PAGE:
The lubricant sample is heated in a gas-proof oven in order to vaporize water any water present in the sample. Water vapor is then carried by an inert gas to the reaction chamber, where water vapor reacts with iodine in solution and generates an electric current. The magnitude of the current that is generate corresponds to the concentration of water present in the sample, which is reported in parts per million (ppm).

RULER Testing

RULER Testing

Purpose

Remaining Useful Life (RULER) testing measures the percent of anti-oxidant additive package that remains in the lubricant compared to the baseline. This test shows show if the lubricant is at elevated risk for oxidation.

Method

A portion of the lubricant is exposed to a solvent that extracts anti-oxidants from the lubricant. This extract is subjected to linear sweep voltammetry which measures the change in current as a conducting compound, such as an anti-oxidant, is subjected to linearly increasing potential. The current response of the sample is compared to a baseline to determine the percent of anti-oxidant protection that remains.

Extra Service Offerings

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Analytical Ferrography

Analytical Ferrography

Purpose

Analytical ferrography involves the examination of ferrous debris from a lubricant sample by a qualified laboratory analyst. The analyst may determine wear modes that generated wear specific particles and diagnose abnormal component conditions based on this analysis.

Method

The lubricant is dissolved in organic solvent. It then slowly flows over a microscope slide that is subjected to magnetic field. Ferrous particles are trapped on the slide while non-ferrous particles wash away. These ferrous particles are then examined under high magnification by a laboratory analyst in order to assess generative wear modes.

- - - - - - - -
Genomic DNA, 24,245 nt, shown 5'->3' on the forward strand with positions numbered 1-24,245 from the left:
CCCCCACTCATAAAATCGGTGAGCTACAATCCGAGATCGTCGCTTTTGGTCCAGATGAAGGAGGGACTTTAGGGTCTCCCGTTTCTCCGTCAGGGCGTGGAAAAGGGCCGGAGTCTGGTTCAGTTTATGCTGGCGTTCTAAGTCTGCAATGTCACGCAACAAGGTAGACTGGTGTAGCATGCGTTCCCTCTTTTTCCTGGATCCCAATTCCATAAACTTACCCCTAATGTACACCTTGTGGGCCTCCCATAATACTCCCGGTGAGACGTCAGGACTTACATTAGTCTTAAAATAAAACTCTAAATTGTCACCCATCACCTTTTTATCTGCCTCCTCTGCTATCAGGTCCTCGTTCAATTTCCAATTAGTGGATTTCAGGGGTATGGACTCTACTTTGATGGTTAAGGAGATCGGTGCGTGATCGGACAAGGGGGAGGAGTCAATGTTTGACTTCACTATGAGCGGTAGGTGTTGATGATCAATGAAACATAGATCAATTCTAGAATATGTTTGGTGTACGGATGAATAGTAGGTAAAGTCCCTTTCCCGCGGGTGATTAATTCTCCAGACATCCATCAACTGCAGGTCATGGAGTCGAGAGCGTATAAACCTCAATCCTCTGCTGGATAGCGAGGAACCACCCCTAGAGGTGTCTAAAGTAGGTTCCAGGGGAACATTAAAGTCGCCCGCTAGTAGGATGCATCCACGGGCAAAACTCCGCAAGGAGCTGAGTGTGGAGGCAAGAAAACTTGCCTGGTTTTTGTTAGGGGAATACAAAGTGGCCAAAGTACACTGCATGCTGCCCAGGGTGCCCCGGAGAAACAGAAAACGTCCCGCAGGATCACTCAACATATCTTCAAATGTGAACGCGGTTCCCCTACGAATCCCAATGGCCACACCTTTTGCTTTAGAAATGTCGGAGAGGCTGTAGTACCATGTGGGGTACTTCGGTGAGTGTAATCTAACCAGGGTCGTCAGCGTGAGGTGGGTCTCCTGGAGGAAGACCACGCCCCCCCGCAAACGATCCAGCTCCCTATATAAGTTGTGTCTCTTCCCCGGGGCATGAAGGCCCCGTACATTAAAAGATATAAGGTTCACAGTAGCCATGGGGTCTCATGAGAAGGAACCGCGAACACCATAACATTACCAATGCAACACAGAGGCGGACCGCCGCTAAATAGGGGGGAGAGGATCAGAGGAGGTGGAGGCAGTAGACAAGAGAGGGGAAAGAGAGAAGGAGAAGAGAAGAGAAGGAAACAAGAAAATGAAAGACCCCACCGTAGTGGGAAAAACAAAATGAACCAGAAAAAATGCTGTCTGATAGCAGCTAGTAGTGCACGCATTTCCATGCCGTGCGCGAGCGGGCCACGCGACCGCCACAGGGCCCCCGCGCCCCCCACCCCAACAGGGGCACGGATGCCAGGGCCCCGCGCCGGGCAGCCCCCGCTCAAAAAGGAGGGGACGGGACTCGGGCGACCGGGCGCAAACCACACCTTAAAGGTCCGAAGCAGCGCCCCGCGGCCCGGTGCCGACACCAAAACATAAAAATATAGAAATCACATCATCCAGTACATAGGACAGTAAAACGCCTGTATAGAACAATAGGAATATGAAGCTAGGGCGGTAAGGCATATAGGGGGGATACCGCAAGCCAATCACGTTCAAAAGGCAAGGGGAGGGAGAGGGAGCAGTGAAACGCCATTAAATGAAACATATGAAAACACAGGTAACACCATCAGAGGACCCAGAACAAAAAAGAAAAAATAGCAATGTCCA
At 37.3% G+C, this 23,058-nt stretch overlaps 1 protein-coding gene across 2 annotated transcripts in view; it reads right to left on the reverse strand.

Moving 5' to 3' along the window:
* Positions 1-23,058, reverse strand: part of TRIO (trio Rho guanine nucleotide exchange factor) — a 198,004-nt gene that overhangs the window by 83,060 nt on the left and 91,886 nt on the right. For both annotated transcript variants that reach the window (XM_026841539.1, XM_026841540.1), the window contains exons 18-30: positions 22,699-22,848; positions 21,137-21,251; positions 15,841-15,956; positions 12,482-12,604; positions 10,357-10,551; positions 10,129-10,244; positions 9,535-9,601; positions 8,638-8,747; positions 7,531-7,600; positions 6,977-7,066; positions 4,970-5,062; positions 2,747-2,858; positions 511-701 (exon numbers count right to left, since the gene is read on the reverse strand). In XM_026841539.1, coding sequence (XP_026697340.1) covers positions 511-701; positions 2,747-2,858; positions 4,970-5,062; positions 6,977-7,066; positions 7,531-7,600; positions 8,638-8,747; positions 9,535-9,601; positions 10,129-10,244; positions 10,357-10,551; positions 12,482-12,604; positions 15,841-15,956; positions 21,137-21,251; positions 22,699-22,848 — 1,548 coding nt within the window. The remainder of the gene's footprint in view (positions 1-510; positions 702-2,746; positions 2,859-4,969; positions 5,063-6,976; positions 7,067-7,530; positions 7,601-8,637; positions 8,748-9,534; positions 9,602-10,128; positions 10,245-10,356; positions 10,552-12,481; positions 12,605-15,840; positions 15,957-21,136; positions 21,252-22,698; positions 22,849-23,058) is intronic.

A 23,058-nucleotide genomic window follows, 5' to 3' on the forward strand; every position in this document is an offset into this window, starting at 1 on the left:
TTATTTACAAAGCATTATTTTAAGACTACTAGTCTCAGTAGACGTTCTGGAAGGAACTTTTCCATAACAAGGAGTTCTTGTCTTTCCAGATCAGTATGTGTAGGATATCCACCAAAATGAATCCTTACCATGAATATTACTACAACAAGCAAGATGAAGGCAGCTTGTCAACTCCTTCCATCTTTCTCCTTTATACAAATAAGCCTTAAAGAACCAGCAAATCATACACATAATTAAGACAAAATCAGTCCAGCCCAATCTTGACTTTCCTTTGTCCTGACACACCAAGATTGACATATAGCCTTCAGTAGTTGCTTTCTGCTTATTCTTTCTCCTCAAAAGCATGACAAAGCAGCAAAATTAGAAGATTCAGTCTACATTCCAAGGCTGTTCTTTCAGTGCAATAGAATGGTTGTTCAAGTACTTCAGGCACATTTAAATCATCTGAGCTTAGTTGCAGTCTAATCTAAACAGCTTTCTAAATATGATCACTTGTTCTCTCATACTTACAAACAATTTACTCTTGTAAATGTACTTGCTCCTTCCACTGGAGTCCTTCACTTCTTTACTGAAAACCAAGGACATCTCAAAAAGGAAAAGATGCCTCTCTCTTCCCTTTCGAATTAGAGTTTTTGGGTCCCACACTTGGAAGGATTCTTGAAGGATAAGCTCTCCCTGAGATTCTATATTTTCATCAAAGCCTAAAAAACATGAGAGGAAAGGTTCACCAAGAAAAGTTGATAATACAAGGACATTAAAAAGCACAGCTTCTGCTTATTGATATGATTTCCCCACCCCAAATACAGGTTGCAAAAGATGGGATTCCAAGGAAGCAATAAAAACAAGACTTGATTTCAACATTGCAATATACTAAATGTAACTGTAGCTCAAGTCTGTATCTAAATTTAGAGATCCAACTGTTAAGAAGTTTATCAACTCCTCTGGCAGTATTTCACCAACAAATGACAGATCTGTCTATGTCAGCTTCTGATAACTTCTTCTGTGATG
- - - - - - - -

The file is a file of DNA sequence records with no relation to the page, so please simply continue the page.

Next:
Oil Filter Testing

 Purpose

Oil Filter testing measures the efficiency of filtration using particle counting to determine before and after filter effectiveness. Actual filters may be submitted for analysis to visually inspect the filters and determine if there are problems with the filters such as rips or clogs that may be causing the filter to function ineffectively.

 

Method

Filter efficiency testing is done using laser-scatter particle counting methodology to determine an ISO Particle Count reported per ISO 4406. Filter inspections are performed by disassembling the filter and visually inspecting for rips or clogs in the matrix of the filter. In some cases, microscopic analysis can be done to view any problems with the filter matrix.

Varnish Potential

 Purpose

Using method ASTM D7843, varnish potential is used to look at the amount of soft varnish particulate present in the oil. In areas of low flow or cooler conditions, soft varnish particulate can coat parts and cause seizing or sticking ultimately leading to premature failure. With early detect, the problem can quickly be remediated.

Method

A patch is prepared per ASTM D7843 and a CIE_dE value is reported. The ranges of CIE_dE include Normal, Monitor, Abnormal and Critical.

Base Number

Purpose

Base Number is designed to look at the total amount of detergent additive present in the oil. Over time, the detergent additive will deplete and the base number will drop. Trending the base number value is particularly important in Engine Oil applications where there are blow by gases present which can quickly deplete the additive package.

 

Method

Base number is performed using a titration method. The trendable value is reported in mg KOH/g of oil.

Acid Number

Purpose

Acid Number is designed to look at the total amount of acidic components present in the oil. Typically a rise is acidic concentration will result in more rapid degradation of the oil.

 

Method

Acid Number is preformed using a titration method. The trendable value is reported in mg KOH/g of oil